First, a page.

Tab. 6 - Soil pools (Mg ha-1 to 30 cm depth) of SOC and Tot N, CN-ratio, NH4-N, NO3-N, P and base cations (K, Ca, Mg) after eight years different management of second generation hybrid aspen. Mean values (n=4, each n consisting of 20 subsamples), standard errors (Std.err.) and p-values for treatment means are shown.


We found few significant effects on mineral soil properties related to the different management regimes after eight years in root sucker stands with hybrid aspen (hypothesis 1). Different harvest intervals and different degrees of thinning with removal of biomass (Tab. 3) caused no differences in SOC pool sizes (Tab. 6) and SOC concentrations showed only a minor statistical significant divergence for the 8YR from the other regimes (Fig. 2a, Tab. 4). This minor difference might be due to the removal of many shoots and a large part of the biomass in corridor cleaning after 4 years in the 8YR treatment, thereby leaving gaps in the corridors for some time, which probably resulted in less production of leaf and root litter. However, the SOC pool was not affected so this tendency needs to be followed to get accurate information on SOC development.

Few studies have been conducted on the impact of harvesting or thinning intervals on soil properties in poplar plantations, and none in hybrid aspen stands so far. It has been suggested that short rotation forestry in general would have a positive impact on C sequestration ([14]) and that hybrid poplar plantations with rotations longer than four years could act as C sinks ([5]). Other results from stem harvesting or thinning impact on mineral soil C stocks in temperate forests are variable and more studies are requested on the subject ([29]). The meta-analysis by Nave et al. ([29]) found no significant overall change in C storage in mineral soils caused by stem harvesting. Likewise, thinning studies with various intensities and time intervals revealed either no effects on or minor decreases of C pools in the mineral soil ([34], [30], [21]), but the literature on harvesting and thinning effects on soil C in temperate forests refers to a high degree to conifers. Comparative studies on this subject revealed that hardwoods in general lose more forest floor C than coniferous/mixed stands, while the situation in the mineral soil seems to be more dependent on soil type ([29], [21]). The different management regimes for root sucker generated by hybrid aspen tested in the present study did not affect the SOC pool sizes in the mineral soil after eight years. However, it is important to follow effects of management on soil properties over several rotations.

Removed biomass quantities were largest in the management regimes with the shortest rotations, 4YR and 8YR, and it reflected the extent of C and nutrient removal (Tab. 3). The dimensions of harvested stems influenced the amounts removed nutrients (Fig. 1). Removed quantities of N were largest for the lower diameter shoots and would accordingly affect the 4YR regime most (Fig. 1, Tab. 3). However, Tot N soil concentrations (Fig. 2b, Tab. 4) and pools (Tab. 6) of the 4YR regime did not differ from those of the other regimes after two complete rotations (hypothesis 2). There was no productivity decline observed in the two consecutive 4-year rotations, which suggests that there was no shortage of N ([39]). The CN ratios were similar, i.e., around 12 based on amounts (Mg ha-1), in all management regimes (Tab. 6). These CN ratios were of the same magnitude as those measured in a comprehensive study of Swedish arable soils, containing 2034 sampling points across Sweden with a mean CN ratio of 11 ([10]). Thus, the soil fertility in our studied plantation was in the same range as fertile arable soils almost 20 years after afforestation with hybrid aspen. Increasing ratios will be expected upon afforestation due to the input of forest litter with higher CN ratios compared to annual crops, uptake of inorganic N and cessation of N-fertilization ([20], [35]), but the effect of annual crop cultivation could remain for 30 years or even longer ([22], [33]).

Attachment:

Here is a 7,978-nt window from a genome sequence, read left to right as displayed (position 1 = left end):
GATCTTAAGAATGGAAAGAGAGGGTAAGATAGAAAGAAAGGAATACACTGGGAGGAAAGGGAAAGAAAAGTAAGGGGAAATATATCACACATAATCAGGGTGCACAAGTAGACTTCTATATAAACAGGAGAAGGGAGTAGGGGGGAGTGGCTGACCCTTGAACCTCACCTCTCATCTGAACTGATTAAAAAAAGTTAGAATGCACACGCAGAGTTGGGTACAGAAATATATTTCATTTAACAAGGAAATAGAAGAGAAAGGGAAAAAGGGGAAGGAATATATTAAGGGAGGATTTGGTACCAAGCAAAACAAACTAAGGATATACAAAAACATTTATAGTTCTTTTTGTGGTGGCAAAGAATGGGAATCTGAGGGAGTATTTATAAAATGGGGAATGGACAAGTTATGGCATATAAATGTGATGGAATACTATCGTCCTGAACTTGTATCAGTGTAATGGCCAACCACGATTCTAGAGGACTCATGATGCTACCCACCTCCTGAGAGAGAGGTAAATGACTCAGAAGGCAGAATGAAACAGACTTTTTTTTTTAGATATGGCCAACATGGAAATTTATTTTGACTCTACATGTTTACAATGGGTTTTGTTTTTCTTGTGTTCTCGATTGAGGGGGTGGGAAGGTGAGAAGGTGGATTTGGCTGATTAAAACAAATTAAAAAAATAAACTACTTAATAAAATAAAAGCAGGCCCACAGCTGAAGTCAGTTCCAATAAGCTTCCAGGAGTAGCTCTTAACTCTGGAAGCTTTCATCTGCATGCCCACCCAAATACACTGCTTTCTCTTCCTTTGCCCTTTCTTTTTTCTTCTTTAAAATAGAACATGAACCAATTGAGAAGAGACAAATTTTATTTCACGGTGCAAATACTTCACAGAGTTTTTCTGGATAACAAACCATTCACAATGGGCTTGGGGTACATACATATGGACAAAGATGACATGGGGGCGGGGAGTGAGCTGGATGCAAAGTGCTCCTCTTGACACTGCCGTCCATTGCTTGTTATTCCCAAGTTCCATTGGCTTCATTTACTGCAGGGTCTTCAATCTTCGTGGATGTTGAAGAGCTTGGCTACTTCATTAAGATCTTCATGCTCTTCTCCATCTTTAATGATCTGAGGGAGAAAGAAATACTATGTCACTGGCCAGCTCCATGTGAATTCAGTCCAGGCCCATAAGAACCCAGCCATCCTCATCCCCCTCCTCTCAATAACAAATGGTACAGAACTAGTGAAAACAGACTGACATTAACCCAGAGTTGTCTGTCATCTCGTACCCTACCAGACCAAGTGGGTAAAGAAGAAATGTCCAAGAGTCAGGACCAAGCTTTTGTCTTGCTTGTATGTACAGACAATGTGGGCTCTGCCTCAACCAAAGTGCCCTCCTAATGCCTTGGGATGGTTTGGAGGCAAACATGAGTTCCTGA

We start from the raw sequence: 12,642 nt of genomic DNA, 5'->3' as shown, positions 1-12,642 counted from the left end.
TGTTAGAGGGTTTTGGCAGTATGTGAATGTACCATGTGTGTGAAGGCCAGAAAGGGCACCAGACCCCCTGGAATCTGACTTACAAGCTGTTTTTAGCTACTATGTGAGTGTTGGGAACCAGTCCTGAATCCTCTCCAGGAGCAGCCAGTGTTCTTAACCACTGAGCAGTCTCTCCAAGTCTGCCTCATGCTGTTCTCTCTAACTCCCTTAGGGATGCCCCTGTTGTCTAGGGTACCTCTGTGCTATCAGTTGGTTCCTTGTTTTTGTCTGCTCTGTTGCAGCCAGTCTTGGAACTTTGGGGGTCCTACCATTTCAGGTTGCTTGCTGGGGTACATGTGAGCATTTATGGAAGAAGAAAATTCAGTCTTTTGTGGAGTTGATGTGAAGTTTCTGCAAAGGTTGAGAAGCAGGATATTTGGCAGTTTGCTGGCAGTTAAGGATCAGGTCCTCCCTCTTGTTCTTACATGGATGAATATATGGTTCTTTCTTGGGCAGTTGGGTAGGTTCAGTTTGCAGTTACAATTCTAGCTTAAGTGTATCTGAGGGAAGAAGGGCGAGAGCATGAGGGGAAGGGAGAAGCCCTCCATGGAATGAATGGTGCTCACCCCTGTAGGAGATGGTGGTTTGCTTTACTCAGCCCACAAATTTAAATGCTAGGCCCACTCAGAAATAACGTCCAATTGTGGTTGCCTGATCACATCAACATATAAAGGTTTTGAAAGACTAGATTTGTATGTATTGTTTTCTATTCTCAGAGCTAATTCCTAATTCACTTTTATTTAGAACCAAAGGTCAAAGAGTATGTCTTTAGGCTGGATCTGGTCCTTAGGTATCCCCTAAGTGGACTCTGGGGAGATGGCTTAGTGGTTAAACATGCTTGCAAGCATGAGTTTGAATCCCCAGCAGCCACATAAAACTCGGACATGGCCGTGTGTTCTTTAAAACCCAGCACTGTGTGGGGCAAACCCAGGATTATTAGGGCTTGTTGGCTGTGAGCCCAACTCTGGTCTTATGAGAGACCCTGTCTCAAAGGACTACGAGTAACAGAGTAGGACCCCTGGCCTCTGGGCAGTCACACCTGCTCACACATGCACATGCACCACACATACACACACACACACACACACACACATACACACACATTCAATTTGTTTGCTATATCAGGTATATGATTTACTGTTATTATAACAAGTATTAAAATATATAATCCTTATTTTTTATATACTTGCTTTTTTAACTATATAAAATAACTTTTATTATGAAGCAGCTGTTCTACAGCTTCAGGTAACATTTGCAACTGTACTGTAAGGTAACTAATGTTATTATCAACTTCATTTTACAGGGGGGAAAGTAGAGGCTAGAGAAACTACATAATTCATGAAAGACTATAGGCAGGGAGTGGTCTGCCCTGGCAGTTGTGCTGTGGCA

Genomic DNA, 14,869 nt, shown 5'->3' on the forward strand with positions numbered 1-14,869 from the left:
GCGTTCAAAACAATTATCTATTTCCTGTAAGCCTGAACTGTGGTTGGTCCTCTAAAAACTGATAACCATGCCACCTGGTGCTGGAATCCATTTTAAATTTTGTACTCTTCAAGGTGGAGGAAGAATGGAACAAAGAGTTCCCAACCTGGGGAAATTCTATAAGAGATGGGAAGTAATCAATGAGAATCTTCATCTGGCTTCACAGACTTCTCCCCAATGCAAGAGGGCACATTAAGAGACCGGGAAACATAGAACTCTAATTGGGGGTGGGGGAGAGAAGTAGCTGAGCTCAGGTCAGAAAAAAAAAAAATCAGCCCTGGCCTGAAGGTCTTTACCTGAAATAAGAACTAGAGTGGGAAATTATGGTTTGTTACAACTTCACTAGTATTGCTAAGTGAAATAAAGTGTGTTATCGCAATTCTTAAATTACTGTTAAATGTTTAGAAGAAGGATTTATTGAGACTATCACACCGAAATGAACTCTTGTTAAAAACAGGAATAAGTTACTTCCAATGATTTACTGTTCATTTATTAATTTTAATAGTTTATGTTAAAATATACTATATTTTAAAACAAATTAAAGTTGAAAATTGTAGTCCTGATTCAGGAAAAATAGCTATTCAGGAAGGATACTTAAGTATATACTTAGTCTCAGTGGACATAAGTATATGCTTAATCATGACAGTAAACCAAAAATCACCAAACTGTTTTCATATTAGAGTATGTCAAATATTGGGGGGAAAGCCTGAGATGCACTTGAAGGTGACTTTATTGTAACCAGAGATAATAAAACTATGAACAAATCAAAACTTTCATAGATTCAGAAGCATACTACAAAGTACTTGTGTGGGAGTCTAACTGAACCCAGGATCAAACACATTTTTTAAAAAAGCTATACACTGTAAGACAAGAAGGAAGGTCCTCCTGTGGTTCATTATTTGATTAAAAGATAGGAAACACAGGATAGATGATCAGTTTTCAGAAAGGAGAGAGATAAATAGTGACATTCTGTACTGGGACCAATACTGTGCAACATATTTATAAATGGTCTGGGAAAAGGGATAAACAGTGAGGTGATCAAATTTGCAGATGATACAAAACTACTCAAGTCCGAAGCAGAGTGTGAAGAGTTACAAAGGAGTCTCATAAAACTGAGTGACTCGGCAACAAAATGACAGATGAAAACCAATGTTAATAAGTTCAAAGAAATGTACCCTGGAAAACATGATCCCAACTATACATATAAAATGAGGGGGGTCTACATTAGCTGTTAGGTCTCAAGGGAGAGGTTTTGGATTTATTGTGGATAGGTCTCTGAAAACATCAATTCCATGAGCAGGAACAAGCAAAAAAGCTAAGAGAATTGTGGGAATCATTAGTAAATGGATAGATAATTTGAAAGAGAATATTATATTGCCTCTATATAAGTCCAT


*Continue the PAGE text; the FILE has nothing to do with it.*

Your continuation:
Decreases in pH may be expected upon afforestation ([20], [33], [25], [42]). Swedish arable soils had a mean pH of 6.3 ([10]) which is somewhat higher than the pH measured in our plantation, i.e., 5.5-5.8 at the latter sampling. However, we found no significant time effect on soil pH during our study interval and no differences caused by management regime (Fig. 3a, Tab. 4).

Ammonium is released by the mineralization process and is an important form of N utilized by plants. The significant increase in the top 15 cm mineral soil in all management regimes can thus be explained by enhanced uptake of NH4-N by fast-growing hybrid aspen from deeper horizons and recirculation by decomposing litter at the surface (Fig. 3b, Tab. 4). It is by now well-known that tree species influence the size of the nutrient pools and the distribution among soil horizons ([6]). It can also be concluded from the increased or unchanged concentrations in both investigated soil depths in the present study that the rate of N uptake did not exceed the rate of mineralization in these layers. The effect on NO3-N concentrations was the opposite, i.e., a declining trend in all regimes (Fig. 3b, Tab. 4). This could be an indication of leakage of the ion. However, an analysis of vertical distribution of nutrients in soils found an extremely variable distribution for NO3-N which makes interpretations difficult ([17]).